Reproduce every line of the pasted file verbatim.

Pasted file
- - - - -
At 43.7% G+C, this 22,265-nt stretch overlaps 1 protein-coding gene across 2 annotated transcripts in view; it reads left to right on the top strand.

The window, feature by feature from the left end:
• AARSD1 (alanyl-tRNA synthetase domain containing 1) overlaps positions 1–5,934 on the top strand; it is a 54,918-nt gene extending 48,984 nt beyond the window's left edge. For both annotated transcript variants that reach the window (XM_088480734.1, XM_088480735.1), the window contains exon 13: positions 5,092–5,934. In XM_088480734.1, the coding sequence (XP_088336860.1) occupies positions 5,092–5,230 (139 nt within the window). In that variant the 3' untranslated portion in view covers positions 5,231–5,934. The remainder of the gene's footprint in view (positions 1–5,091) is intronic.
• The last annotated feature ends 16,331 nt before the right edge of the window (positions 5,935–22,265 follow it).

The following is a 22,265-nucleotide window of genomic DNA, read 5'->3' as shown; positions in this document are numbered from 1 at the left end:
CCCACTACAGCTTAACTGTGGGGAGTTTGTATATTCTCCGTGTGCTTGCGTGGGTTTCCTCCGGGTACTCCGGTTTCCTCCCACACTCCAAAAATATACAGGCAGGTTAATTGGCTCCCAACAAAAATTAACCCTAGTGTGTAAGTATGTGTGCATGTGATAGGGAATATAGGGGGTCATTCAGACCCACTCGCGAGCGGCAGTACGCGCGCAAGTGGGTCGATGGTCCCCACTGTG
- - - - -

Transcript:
At 43.7% G+C, this 22,265-nt stretch overlaps 1 protein-coding gene across 2 annotated transcripts in view; it reads left to right on the top strand.

The window, feature by feature from the left end:
• AARSD1 (alanyl-tRNA synthetase domain containing 1) overlaps positions 1–5,934 on the top strand; it is a 54,918-nt gene extending 48,984 nt beyond the window's left edge. For both annotated transcript variants that reach the window (XM_088480734.1, XM_088480735.1), the window contains exon 13: positions 5,092–5,934. In XM_088480734.1, the coding sequence (XP_088336860.1) occupies positions 5,092–5,230 (139 nt within the window). In that variant the 3' untranslated portion in view covers positions 5,231–5,934. The remainder of the gene's footprint in view (positions 1–5,091) is intronic.
• The last annotated feature ends 16,331 nt before the right edge of the window (positions 5,935–22,265 follow it).

The following is a 22,265-nucleotide window of genomic DNA, read 5'->3' as shown; positions in this document are numbered from 1 at the left end:
CCCACTACAGCTTAACTGTGGGGAGTTTGTATATTCTCCGTGTGCTTGCGTGGGTTTCCTCCGGGTACTCCGGTTTCCTCCCACACTCCAAAAATATACAGGCAGGTTAATTGGCTCCCAACAAAAATTAACCCTAGTGTGTAAGTATGTGTGCATGTGATAGGGAATATAGGGGGTCATTCAGACCCACTCGCGAGCGGCAGTACGCGCGCAAGTGGGTCGATGGTCCCCACTGTG